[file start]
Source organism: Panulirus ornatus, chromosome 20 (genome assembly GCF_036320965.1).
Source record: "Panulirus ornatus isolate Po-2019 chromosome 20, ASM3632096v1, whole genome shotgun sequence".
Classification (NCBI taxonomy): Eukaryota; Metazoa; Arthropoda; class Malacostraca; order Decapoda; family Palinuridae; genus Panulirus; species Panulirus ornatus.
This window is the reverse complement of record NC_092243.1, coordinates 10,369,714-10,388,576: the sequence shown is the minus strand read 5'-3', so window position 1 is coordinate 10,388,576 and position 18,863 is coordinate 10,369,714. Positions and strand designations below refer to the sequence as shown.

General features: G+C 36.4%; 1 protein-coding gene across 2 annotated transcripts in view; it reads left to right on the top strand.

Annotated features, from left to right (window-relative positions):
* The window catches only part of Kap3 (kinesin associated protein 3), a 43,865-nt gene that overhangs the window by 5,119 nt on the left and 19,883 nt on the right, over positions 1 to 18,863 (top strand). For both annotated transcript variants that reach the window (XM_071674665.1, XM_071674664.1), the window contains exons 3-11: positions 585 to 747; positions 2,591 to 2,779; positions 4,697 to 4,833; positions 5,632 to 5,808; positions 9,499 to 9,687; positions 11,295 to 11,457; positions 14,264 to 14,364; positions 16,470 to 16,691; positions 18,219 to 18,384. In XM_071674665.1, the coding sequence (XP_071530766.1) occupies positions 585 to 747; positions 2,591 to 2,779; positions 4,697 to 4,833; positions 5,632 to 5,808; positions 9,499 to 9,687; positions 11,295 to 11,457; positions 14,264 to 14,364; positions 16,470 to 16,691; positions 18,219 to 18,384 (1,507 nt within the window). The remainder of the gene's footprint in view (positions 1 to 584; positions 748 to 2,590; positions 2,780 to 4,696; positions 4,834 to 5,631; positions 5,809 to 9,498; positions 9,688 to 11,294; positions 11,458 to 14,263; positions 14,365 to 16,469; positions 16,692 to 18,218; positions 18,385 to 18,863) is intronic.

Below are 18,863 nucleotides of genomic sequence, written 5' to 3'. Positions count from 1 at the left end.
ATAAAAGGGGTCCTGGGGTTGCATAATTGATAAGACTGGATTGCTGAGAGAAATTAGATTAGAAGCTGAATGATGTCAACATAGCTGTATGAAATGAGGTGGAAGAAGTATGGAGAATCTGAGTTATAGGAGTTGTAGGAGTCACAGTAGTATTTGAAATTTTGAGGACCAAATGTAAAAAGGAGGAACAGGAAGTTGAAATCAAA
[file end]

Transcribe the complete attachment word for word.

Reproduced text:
Source organism: Panulirus ornatus, chromosome 20 (genome assembly GCF_036320965.1).
Source record: "Panulirus ornatus isolate Po-2019 chromosome 20, ASM3632096v1, whole genome shotgun sequence".
Classification (NCBI taxonomy): Eukaryota; Metazoa; Arthropoda; class Malacostraca; order Decapoda; family Palinuridae; genus Panulirus; species Panulirus ornatus.
This window is the reverse complement of record NC_092243.1, coordinates 10,369,714-10,388,576: the sequence shown is the minus strand read 5'-3', so window position 1 is coordinate 10,388,576 and position 18,863 is coordinate 10,369,714. Positions and strand designations below refer to the sequence as shown.

General features: G+C 36.4%; 1 protein-coding gene across 2 annotated transcripts in view; it reads left to right on the top strand.

Annotated features, from left to right (window-relative positions):
* The window catches only part of Kap3 (kinesin associated protein 3), a 43,865-nt gene that overhangs the window by 5,119 nt on the left and 19,883 nt on the right, over positions 1 to 18,863 (top strand). For both annotated transcript variants that reach the window (XM_071674665.1, XM_071674664.1), the window contains exons 3-11: positions 585 to 747; positions 2,591 to 2,779; positions 4,697 to 4,833; positions 5,632 to 5,808; positions 9,499 to 9,687; positions 11,295 to 11,457; positions 14,264 to 14,364; positions 16,470 to 16,691; positions 18,219 to 18,384. In XM_071674665.1, the coding sequence (XP_071530766.1) occupies positions 585 to 747; positions 2,591 to 2,779; positions 4,697 to 4,833; positions 5,632 to 5,808; positions 9,499 to 9,687; positions 11,295 to 11,457; positions 14,264 to 14,364; positions 16,470 to 16,691; positions 18,219 to 18,384 (1,507 nt within the window). The remainder of the gene's footprint in view (positions 1 to 584; positions 748 to 2,590; positions 2,780 to 4,696; positions 4,834 to 5,631; positions 5,809 to 9,498; positions 9,688 to 11,294; positions 11,458 to 14,263; positions 14,365 to 16,469; positions 16,692 to 18,218; positions 18,385 to 18,863) is intronic.

Below are 18,863 nucleotides of genomic sequence, written 5' to 3'. Positions count from 1 at the left end.
ATAAAAGGGGTCCTGGGGTTGCATAATTGATAAGACTGGATTGCTGAGAGAAATTAGATTAGAAGCTGAATGATGTCAACATAGCTGTATGAAATGAGGTGGAAGAAGTATGGAGAATCTGAGTTATAGGAGTTGTAGGAGTCACAGTAGTATTTGAAATTTTGAGGACCAAATGTAAAAAGGAGGAACAGGAAGTTGAAATCAAA